Chandra X-ray & Hubble Optical/Infrared Images of GRB 150101B. A distant cosmic relative to the first source that astronomers detected in both gravitational waves and light may have been discovered. These images show Chandra data of this object, known as GRB 150101B, in context with a Hubble optical and infrared image of GRB 150101B. The observations from Chandra and other telescopes show that GRB 150101B share remarkable similarities to GW170817, the first source identified to emit both gravitational waves and light. This suggests these two sources are likely both associated with a merger of neutron stars. (Credit: X-ray: ASA/CXC/GSFC/UMC/E. Troja et al.; Optical and infrared: NASA/STScI.)
On the left, an optical image from the Digitized Sky Survey shows Cygnus X-1, outlined in a red box. Cygnus X-1 is located near large active regions of star formation in the Milky Way, as seen in this image that spans some 700 light years across. An artist's illustration on the right depicts what astronomers think is happening within the Cygnus X-1 system. Cygnus X-1 is a so-called stellar-mass black hole, a class of black holes that comes from the collapse of a massive star. The black hole pulls material from a massive, blue companion star toward it. This material forms a disk (shown in red and orange) that rotates around the black hole before falling into it or being redirected away from the black hole in the form of powerful jets. Credit Optical: DSS; Illustration: NASA/CXC/M.Weiss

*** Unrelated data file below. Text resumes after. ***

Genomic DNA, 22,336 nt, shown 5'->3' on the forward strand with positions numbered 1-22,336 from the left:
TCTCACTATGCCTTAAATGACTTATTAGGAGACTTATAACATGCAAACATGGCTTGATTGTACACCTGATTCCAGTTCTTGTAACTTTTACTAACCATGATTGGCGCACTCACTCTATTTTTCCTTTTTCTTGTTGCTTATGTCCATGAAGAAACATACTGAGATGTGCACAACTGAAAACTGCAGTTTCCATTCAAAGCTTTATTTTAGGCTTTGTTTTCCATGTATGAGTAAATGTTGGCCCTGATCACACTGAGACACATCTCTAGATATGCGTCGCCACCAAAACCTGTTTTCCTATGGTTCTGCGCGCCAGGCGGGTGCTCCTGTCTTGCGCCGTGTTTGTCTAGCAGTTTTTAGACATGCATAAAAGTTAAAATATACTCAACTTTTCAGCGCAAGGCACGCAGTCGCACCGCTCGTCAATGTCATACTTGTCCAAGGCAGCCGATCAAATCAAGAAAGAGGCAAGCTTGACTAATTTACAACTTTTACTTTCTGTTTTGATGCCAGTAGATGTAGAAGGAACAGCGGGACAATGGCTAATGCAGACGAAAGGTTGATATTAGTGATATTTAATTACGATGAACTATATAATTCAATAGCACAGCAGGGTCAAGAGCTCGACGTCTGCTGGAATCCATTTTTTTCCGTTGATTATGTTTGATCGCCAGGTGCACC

Released 26 March 2.015, link to publication. Astronomers using observations from the NASA/ESA Hubble Space Telescope and NASA’s Chandra X-ray Observatory have studied how dark matter in clusters of galaxies behaves when the clusters collide. The results, published in the journal Science on 27 March 2015, show that dark matter interacts with itself even less… Sigue leyendo Dark matter even darker than once thought.